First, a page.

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Of the cans of peaches inspected yesterday at a certain plant, 1.5 percent failed to pass inspection. Of the cans that failed inspection, 5/6 was incorrectly labelled and the rest were dented. If all of the cans that were incorrectly labelled or dented failed inspection, how many of the cans of peaches inspected yesterday at the plant were dented?

I. 450 of the cans of peaches inspected yesterday at the plant failed to pass inspection.

II. 29,550 of the cans of peaches inspected yesterday at the plant passed inspection.

Option A:

Statement (1) ALONE is sufficient, but statement (2) alone is not sufficient to answer the question asked.

Option B:

Statement (2) ALONE is sufficient, but statement (1) alone is not sufficient to answer the question asked.

Option C:

BOTH statements (1) and (2) TOGETHER are sufficient to answer the question asked, but NEITHER statement ALONE is sufficient to answer the question asked.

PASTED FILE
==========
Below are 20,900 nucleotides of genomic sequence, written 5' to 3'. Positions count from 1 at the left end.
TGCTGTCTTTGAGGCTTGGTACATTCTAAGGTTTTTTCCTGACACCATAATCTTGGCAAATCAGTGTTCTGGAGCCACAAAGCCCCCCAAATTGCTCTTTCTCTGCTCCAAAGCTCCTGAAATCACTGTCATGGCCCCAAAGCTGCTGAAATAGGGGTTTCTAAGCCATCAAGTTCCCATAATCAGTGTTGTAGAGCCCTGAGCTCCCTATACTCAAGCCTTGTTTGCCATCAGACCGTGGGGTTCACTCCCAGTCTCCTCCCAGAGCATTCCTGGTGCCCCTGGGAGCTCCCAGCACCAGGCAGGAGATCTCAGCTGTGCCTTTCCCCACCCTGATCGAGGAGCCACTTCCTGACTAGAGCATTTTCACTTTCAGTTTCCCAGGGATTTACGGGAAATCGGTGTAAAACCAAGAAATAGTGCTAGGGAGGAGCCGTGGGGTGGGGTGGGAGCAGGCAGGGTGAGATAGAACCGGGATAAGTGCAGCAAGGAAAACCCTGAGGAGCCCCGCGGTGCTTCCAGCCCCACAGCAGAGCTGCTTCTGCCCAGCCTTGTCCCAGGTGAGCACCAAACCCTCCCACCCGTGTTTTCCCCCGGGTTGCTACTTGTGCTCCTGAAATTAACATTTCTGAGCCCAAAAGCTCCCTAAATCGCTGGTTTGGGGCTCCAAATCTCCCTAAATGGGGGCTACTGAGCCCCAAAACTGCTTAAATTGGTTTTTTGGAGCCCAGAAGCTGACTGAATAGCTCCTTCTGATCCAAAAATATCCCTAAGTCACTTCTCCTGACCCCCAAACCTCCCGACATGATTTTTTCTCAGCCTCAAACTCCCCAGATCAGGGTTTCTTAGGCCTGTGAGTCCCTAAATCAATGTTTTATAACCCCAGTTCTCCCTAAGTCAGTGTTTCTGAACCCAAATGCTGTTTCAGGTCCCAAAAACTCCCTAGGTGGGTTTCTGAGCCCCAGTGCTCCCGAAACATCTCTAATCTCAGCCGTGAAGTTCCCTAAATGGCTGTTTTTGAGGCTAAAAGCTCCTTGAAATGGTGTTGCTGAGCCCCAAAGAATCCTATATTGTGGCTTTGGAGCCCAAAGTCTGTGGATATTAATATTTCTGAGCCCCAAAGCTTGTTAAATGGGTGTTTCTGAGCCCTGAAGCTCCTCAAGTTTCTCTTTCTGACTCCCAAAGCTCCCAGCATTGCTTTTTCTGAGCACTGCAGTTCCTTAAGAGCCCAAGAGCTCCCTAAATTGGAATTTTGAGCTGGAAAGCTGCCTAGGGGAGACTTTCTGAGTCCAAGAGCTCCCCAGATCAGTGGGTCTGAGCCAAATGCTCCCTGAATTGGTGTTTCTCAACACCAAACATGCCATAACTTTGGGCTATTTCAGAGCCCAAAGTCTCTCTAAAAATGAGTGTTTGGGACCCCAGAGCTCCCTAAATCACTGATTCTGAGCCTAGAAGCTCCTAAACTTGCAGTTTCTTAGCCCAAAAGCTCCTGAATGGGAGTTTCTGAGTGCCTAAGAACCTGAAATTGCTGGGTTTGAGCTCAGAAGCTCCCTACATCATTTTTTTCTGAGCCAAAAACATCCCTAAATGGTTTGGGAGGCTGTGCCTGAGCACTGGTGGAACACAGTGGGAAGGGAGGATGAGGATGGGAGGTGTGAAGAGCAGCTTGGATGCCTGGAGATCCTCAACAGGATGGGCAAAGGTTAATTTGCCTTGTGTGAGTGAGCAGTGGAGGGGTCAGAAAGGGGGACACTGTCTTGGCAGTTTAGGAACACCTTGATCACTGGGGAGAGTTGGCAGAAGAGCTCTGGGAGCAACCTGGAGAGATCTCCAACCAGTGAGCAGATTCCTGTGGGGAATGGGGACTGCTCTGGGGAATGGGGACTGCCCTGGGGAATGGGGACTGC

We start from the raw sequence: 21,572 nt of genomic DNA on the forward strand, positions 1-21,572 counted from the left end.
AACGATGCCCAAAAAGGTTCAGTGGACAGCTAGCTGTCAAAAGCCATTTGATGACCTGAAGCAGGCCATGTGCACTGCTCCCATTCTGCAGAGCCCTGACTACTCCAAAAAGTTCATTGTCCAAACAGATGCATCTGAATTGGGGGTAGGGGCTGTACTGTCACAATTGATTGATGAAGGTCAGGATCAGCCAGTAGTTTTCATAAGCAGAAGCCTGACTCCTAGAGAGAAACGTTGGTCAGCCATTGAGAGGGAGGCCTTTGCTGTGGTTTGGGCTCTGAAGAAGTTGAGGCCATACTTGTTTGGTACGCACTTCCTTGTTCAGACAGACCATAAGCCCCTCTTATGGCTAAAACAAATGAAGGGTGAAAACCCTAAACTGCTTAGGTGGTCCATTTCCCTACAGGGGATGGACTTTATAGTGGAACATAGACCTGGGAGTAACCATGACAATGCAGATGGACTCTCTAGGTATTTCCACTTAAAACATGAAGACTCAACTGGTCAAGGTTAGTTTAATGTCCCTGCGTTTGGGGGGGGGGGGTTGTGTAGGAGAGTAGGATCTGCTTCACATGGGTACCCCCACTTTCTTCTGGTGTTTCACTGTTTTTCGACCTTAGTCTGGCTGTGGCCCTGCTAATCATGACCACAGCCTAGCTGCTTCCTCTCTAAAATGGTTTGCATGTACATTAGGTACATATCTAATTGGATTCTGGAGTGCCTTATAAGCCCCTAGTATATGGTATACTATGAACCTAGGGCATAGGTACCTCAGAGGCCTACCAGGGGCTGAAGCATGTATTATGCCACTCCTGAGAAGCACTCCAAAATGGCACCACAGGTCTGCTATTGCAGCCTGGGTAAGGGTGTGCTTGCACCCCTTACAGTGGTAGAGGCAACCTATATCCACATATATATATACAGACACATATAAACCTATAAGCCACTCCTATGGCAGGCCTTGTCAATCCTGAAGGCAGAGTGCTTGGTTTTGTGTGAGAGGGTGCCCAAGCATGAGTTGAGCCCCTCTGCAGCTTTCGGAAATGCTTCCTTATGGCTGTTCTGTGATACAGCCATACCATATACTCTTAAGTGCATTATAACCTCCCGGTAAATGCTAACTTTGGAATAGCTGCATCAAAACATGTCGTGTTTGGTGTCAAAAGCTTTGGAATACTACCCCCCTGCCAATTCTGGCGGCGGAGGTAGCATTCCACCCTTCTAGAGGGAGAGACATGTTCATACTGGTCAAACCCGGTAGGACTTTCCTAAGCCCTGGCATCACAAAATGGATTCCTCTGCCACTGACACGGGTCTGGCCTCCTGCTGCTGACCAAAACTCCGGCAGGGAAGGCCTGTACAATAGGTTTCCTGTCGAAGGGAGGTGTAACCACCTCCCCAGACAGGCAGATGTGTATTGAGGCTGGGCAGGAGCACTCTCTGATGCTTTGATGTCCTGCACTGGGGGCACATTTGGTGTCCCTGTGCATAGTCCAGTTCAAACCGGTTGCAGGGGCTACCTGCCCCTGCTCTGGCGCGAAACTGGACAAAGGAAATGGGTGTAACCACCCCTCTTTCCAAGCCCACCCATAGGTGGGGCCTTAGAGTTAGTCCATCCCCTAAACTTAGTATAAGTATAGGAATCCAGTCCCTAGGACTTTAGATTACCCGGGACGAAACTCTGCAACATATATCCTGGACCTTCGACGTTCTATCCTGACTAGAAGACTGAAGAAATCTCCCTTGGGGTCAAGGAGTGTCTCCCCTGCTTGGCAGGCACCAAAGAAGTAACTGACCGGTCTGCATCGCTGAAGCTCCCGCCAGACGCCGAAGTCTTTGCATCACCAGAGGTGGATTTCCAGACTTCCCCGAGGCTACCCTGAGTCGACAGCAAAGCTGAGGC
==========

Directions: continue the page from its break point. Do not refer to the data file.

Option D:

EACH statement ALONE is sufficient to answer the question asked.

Option E:

Statements (1) and (2) TOGETHER are NOT sufficient to answer the question asked, and additional data specific to the problem are needed.

Option D is the correct answer.

x: total cans of peaches

0.015x: number of cans that failed inspection

0.015x*5/6: number of cans that wrong label

0.015x*1/6: number of cans that dented red

Since all the cans that were incorrectly labelled or dented red, there’s no can that both incorrectly and dented red.

Statement I is sufficient: 450 of the cans of peaches inspected yesterday at the plant failed to pass inspection: number of cans that were dented red = 0.015x/6 = 450/6 = 75 => sufficient

Statement II is sufficient: 29,550 of the cans of peaches inspected yesterday at the plant passed inspection.

Total cans that passed inspection = 1 – 0.015x = 29,550 => x=30,000

Number of cans that were dented red = (0.015*30,000)/6 = 75 => sufficient

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